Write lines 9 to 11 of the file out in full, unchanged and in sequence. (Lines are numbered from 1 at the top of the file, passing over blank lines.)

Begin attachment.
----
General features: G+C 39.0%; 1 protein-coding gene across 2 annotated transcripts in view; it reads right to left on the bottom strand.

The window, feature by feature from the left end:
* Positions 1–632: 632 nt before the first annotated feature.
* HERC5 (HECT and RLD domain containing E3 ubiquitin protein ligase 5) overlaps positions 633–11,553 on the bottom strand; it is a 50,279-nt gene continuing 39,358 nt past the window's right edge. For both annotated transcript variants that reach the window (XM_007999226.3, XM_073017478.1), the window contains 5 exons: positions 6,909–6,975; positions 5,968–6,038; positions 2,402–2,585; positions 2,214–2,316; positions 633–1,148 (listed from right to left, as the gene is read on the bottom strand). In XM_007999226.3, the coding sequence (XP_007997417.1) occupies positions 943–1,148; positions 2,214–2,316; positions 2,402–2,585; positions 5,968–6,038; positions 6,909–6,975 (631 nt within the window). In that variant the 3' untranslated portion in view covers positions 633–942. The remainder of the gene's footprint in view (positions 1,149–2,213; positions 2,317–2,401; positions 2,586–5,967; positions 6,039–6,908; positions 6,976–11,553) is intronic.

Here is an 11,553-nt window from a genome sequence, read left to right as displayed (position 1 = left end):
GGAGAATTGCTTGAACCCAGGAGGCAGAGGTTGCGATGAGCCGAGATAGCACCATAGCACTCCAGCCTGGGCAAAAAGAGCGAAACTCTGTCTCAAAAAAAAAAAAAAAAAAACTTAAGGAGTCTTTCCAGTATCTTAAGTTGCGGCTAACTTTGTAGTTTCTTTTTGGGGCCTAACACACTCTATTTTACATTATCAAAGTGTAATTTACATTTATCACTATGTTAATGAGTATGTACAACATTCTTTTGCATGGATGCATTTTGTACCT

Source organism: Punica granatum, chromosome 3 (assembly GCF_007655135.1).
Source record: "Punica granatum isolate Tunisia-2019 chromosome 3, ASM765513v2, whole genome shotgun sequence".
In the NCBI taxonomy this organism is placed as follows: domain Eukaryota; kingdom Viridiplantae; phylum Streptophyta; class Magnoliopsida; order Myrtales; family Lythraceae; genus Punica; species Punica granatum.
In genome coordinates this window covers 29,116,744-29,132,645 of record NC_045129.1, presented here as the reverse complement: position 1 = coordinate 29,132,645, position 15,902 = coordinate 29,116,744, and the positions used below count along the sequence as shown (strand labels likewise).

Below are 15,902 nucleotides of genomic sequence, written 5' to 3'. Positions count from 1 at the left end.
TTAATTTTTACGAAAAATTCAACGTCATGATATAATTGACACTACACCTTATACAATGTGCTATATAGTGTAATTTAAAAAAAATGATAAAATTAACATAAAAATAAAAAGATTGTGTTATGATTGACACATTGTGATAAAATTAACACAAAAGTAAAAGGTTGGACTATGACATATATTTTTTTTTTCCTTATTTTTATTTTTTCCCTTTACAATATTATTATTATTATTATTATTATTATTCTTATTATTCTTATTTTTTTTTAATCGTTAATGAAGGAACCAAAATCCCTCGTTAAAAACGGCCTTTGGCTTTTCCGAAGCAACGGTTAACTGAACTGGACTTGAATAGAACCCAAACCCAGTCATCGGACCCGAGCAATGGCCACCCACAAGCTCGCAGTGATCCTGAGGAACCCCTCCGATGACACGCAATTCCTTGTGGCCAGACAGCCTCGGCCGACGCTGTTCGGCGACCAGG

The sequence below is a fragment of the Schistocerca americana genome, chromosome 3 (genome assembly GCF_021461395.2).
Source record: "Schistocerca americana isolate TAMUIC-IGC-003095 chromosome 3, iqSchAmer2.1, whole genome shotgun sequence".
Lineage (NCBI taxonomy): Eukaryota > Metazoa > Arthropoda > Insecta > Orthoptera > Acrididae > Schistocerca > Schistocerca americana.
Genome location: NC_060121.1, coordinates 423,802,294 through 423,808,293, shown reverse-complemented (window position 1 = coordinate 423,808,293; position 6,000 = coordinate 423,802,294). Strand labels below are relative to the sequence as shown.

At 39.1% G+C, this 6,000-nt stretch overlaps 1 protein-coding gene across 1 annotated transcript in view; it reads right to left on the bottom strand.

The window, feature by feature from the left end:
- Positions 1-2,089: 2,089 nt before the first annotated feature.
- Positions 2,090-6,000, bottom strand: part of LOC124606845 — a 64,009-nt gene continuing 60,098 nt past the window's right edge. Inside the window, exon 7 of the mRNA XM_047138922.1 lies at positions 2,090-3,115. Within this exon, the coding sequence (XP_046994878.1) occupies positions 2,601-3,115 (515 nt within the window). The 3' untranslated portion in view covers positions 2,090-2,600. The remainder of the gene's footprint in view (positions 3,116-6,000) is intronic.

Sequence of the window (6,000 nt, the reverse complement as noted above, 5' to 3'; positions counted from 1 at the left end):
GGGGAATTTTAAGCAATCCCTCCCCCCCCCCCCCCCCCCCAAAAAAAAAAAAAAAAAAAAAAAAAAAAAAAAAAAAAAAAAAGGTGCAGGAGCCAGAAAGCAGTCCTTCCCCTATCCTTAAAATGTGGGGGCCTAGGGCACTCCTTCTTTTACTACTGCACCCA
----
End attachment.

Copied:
In the NCBI taxonomy this organism is placed as follows: domain Eukaryota; kingdom Viridiplantae; phylum Streptophyta; class Magnoliopsida; order Myrtales; family Lythraceae; genus Punica; species Punica granatum.
In genome coordinates this window covers 29,116,744-29,132,645 of record NC_045129.1, presented here as the reverse complement: position 1 = coordinate 29,132,645, position 15,902 = coordinate 29,116,744, and the positions used below count along the sequence as shown (strand labels likewise).

Below are 15,902 nucleotides of genomic sequence, written 5' to 3'. Positions count from 1 at the left end.